f) Have in place reporting and grievance mechanisms, equipped with adequate guarantees and settlement procedures, in order to respond to potential violations of human rights. These mechanisms must be sufficiently communicated both to the professionals of the Group and to persons and organisations outside of the Group. To this end, appropriate internal reporting procedures regarding the issues communicated shall be defined in order to allow for an evaluation of the due diligence systems and of the results obtained.
g) Adopt such measures as may be applicable in the event of detecting any violation of human rights at the facilities of the Group or of its suppliers, and report thereon to the competent government authorities in order for them to take any appropriate action if such violation may amount to an administrative or criminal offence.
4. Relationship with Stakeholders
As to the relationship of Stakeholders with human rights, the following must be taken into account:
a) Employees. The professionals of the Group must show strict respect for the human and labour rights recognised under domestic and international law in the conduct of their activities in all countries in which the Group operates, and shall particularly endeavour to ensure compliance with this Policy and with the Group's regulatory framework for human rights. All professionals of the Group are expected to act as a first line of defence for human and labour rights, reporting any potential impact thereon or any breach of the Group's corporate policies.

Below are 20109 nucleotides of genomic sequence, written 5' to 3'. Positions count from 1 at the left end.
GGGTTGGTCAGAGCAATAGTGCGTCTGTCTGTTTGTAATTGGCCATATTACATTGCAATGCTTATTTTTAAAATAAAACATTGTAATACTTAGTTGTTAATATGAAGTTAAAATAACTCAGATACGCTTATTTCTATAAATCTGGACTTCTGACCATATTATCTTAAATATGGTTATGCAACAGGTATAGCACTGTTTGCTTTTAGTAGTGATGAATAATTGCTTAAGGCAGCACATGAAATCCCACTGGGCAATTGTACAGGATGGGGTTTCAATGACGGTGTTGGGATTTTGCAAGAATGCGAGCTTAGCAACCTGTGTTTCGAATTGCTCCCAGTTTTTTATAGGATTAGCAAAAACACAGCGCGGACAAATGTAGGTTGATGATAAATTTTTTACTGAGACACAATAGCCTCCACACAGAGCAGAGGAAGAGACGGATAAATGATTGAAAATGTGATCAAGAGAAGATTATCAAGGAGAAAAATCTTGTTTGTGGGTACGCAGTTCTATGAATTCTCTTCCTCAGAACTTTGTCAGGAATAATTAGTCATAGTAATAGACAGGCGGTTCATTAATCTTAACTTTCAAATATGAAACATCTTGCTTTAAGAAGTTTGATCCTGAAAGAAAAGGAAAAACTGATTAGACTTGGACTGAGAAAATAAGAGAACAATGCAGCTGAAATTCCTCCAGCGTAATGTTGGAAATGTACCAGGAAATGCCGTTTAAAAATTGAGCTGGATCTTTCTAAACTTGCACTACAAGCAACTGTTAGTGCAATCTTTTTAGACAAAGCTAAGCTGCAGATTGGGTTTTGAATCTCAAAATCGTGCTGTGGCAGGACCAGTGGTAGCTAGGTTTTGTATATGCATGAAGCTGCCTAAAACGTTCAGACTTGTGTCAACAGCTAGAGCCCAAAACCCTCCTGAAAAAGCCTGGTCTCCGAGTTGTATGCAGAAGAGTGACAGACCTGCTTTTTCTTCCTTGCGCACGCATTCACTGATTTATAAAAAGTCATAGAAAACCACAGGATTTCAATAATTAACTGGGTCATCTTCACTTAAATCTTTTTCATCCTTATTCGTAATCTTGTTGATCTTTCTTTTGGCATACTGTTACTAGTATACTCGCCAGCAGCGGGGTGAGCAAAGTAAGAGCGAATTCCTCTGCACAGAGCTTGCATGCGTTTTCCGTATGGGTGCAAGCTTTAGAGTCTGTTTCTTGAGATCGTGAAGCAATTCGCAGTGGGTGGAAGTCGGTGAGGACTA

b) Suppliers. The suppliers of the Group must also show strict respect for the human and labour rights recognised under domestic and international law in the conduct of their activities. The Company believes that its suppliers are a key ally for compliance with this Policy, and thus assume a shared responsibility with the Group. In particular, suppliers and their employees must (i) adopt such measures as may be needed to eliminate all forms or types of forced or compulsory labour; (ii) expressly reject the use of child labour in their organisation; (iii) respect their workers' freedom of trade association and right to collective bargaining, avoiding all discriminatory practices in connection with employment and labour; and (iv) set the salaries of their employees in accordance with applicable law, respecting minimum salaries, overtime and social welfare benefits.
c) Partners. Investor partners with operational control of facilities in which the Group has an interest must commit themselves to respecting the human and labour rights recognised under domestic and international law.
5. Implementation and Update
The Company may draw on specialised external advice in order to conform the Group's operating procedures to the principles set forth in this Policy and to monitor the Policy and update the text hereof.
This Policy was initially approved by the Board of Directors on 17 February 2015 and was last amended on 24 February 2020.